Blacksburg, Virginia | $185–$235; fieldtripbrand.com
While juggling three children and working a marketing gig from home, Dominique Paye acquired a uniform of tired athleisure wear. “There was this disconnect between who I saw myself as and how I presented myself to the world,” she says. Paye realized she lacked staples that offered comfort without sacrificing style or quality. As did the market. So she quit her job and launched Field Trip, focusing on well-made blouses. A program through the Carolina Textile District—which links makers to domestic supply chains—connected Paye with Sew Co., a female-run North Carolina factory where she worked with veteran patternmaker John Daina-Palermo, whose résumé includes Oscar de la Renta. Paye’s sophisticated pieces come in three silhouettes: the flutter sleeve, half sleeve, and balloon sleeve. Made from chemical-free cotton, the tops look polished enough for cocktails but practical enough for a day at Disney.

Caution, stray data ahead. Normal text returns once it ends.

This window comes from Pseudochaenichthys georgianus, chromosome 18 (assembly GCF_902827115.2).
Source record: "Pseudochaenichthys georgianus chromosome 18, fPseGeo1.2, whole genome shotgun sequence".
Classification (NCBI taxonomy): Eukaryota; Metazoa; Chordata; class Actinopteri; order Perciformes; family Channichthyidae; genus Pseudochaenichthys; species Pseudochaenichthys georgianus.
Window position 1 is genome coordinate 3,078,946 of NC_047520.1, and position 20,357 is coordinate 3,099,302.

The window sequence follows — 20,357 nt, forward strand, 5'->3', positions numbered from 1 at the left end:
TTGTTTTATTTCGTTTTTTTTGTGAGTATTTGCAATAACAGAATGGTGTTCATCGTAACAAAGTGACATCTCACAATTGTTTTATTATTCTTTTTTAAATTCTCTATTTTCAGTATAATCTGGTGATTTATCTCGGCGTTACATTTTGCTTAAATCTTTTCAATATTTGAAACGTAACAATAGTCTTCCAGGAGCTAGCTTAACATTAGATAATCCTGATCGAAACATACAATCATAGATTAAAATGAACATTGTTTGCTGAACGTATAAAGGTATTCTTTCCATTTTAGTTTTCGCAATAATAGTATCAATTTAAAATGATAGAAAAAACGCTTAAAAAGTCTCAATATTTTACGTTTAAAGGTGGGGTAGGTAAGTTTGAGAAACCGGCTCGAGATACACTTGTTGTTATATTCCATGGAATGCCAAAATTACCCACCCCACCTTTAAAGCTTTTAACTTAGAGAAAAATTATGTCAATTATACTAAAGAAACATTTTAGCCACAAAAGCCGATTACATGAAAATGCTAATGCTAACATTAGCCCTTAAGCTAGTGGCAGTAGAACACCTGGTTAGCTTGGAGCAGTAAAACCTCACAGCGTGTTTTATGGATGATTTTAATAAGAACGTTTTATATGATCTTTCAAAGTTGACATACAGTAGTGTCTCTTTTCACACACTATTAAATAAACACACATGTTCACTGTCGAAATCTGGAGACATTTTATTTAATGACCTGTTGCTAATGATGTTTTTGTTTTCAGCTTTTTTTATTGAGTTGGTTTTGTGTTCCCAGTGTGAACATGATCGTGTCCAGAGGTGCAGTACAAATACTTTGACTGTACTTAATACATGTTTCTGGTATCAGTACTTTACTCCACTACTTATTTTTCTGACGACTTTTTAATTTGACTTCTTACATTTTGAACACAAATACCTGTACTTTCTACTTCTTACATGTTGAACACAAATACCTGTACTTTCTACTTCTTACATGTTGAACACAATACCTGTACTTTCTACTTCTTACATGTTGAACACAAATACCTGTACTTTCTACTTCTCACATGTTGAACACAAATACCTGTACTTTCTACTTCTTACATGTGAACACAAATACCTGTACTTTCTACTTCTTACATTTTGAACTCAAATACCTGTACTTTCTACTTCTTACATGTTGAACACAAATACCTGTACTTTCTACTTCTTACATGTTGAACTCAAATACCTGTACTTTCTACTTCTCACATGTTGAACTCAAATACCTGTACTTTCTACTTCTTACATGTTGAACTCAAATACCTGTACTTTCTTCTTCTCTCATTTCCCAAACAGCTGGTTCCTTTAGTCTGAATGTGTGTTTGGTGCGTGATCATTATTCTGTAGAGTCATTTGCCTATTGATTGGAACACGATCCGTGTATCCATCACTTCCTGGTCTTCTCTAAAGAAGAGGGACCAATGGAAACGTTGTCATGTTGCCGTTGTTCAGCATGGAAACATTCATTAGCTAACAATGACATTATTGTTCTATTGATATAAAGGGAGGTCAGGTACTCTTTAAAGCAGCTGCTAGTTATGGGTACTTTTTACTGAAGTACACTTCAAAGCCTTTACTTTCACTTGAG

BR Design Co
Polymer Clay Earrings
Charleston, South Carolina | $16–$64; shopbrdesignco.com
Respectively a first-grade teacher and a nurse by day, sisters Carlene Browner and Cassandra Browner Richardson spend their evenings crafting polymer clay earrings the same way their mother taught them to when they were young. “It’s just part of who we are,” Richardson says. A few years ago, they reintroduced one of their mother’s favorite designs—impressionistic florals in sunny colors and simple geometric shapes—and their customers went bananas. Each time they release a new batch of florals (just one Sunday a month because of the labor-intensive process), the twenty to thirty pairs they can squeeze from a single clay slab sell out in minutes. Inspired by runway shows, paintings, shop windows, you name it, the duo dyes, rolls, cuts, and fires the earrings by hand before sanding and buffing. The more minimal neutral designs, Richardson’s favorites, are almost always in stock.